Basic flying tutorial

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Pioneer and Classical Mechanics

Pioneer is part of a small subset of space-simulator games that are based on Classical Mechanics. Because of this, Pioneer, and it's predecessors, Frontier and FFE, are considered to be realistic space simulators, to an extent. To those who are not familiar with it, learning to pilot this way can be a daunting task as it is very different from the, "WW2 dog-fighting in space" that is seen in the majority of space simulators. Here are two key differences between Pioneer and more traditional space games:

  • Speed is relative. Your spacecrafts speed is determined by how fast it is going compared to a body (planet, space station, system, etc.). Speed is impossible to determine without a reference object. When landed on earth, your speed is shown as 0m/s rel-to:Earth. However,you are traveling approximately 30.3km/s rel-to:Sol, because the earth is orbiting Sol. Similarly, if your speed is shown as 0m/s rel-to:System, you aren't moving in reference to the system (typically the sun or other central reference point), however, you are effectively traveling (rather, the earth is traveling) at approximately 30km/s rel-to:Earth.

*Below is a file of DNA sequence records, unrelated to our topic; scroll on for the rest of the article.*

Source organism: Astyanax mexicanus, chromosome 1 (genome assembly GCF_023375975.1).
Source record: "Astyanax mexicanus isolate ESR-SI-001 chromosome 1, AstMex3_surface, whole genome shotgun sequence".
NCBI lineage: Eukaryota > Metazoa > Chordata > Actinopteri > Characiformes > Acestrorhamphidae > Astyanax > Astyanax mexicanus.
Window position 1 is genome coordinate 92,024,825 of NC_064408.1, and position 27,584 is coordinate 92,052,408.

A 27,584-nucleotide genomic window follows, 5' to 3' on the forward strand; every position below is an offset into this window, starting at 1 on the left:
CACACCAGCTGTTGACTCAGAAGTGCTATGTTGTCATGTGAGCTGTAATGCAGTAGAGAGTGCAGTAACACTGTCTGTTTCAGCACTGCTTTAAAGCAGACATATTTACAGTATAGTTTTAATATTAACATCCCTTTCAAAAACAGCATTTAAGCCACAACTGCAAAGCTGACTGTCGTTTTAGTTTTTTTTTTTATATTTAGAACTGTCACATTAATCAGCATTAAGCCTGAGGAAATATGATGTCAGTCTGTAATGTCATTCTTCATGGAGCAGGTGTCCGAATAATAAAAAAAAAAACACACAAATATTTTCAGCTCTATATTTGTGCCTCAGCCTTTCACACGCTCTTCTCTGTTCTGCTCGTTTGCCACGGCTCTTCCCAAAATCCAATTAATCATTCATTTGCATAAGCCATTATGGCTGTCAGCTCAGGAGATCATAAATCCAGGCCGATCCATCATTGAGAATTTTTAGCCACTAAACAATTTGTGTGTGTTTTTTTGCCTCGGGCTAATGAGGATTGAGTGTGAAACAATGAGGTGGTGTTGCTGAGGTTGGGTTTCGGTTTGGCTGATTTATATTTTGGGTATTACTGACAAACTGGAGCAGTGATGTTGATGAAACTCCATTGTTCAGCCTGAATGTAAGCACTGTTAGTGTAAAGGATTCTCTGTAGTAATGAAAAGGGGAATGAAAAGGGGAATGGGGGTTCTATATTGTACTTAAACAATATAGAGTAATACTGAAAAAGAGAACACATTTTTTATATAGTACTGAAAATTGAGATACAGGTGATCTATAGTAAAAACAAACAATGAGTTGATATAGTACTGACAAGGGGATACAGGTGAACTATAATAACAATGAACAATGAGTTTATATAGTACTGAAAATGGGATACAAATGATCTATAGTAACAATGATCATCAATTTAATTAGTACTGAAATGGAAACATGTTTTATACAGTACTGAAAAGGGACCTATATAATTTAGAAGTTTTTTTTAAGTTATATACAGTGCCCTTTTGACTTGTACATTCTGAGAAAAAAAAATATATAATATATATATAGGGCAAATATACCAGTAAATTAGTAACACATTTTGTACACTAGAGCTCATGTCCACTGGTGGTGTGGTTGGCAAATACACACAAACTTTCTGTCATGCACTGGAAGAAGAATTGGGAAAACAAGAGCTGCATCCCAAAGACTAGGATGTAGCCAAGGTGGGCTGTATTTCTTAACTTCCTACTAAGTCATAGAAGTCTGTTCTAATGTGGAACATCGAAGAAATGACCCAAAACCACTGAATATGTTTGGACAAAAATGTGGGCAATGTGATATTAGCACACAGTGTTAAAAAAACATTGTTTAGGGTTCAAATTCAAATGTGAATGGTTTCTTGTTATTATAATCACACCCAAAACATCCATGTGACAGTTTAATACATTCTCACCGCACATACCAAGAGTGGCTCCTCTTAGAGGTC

• Inertia: A body in motion will stay in motion, unless acted upon by an external force. In Pioneer, there is nothing to slow you down, aside from gravity from local bodies, however, this is negligible at speed. This means that when you accelerate to 10000km/s, you will continue to go that speed until you expend the same amount of energy to bring your speed down to 0km/s. Because of this, when planning a journey you must take into account the amount of time it will take you to speed up and slow down. Also, once en route to a destination, it can be time-consuming to change direction, as you need to expend almost the same amount of energy as when accelerating.

There is much more to learn about these concepts, and they will be covered in more depth in the rest of the tutorial. This is simply an overview of the basic principles involved in Pioneer space-flight.